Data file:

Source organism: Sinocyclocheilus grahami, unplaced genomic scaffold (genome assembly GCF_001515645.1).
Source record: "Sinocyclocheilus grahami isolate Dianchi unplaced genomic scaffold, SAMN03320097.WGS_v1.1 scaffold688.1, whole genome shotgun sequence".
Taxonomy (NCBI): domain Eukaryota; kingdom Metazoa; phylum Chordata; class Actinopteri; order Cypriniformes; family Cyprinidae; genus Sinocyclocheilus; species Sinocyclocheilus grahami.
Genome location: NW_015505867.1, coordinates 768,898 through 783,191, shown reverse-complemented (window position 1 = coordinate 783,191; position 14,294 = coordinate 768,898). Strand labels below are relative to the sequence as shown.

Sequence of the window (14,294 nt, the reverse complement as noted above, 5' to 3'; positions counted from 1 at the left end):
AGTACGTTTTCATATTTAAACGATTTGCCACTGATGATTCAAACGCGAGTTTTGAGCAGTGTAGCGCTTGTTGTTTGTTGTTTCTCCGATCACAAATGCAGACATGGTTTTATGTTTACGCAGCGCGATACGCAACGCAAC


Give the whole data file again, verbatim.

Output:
Source organism: Sinocyclocheilus grahami, unplaced genomic scaffold (genome assembly GCF_001515645.1).
Source record: "Sinocyclocheilus grahami isolate Dianchi unplaced genomic scaffold, SAMN03320097.WGS_v1.1 scaffold688.1, whole genome shotgun sequence".
Taxonomy (NCBI): domain Eukaryota; kingdom Metazoa; phylum Chordata; class Actinopteri; order Cypriniformes; family Cyprinidae; genus Sinocyclocheilus; species Sinocyclocheilus grahami.
Genome location: NW_015505867.1, coordinates 768,898 through 783,191, shown reverse-complemented (window position 1 = coordinate 783,191; position 14,294 = coordinate 768,898). Strand labels below are relative to the sequence as shown.

Sequence of the window (14,294 nt, the reverse complement as noted above, 5' to 3'; positions counted from 1 at the left end):
AGTACGTTTTCATATTTAAACGATTTGCCACTGATGATTCAAACGCGAGTTTTGAGCAGTGTAGCGCTTGTTGTTTGTTGTTTCTCCGATCACAAATGCAGACATGGTTTTATGTTTACGCAGCGCGATACGCAACGCAAC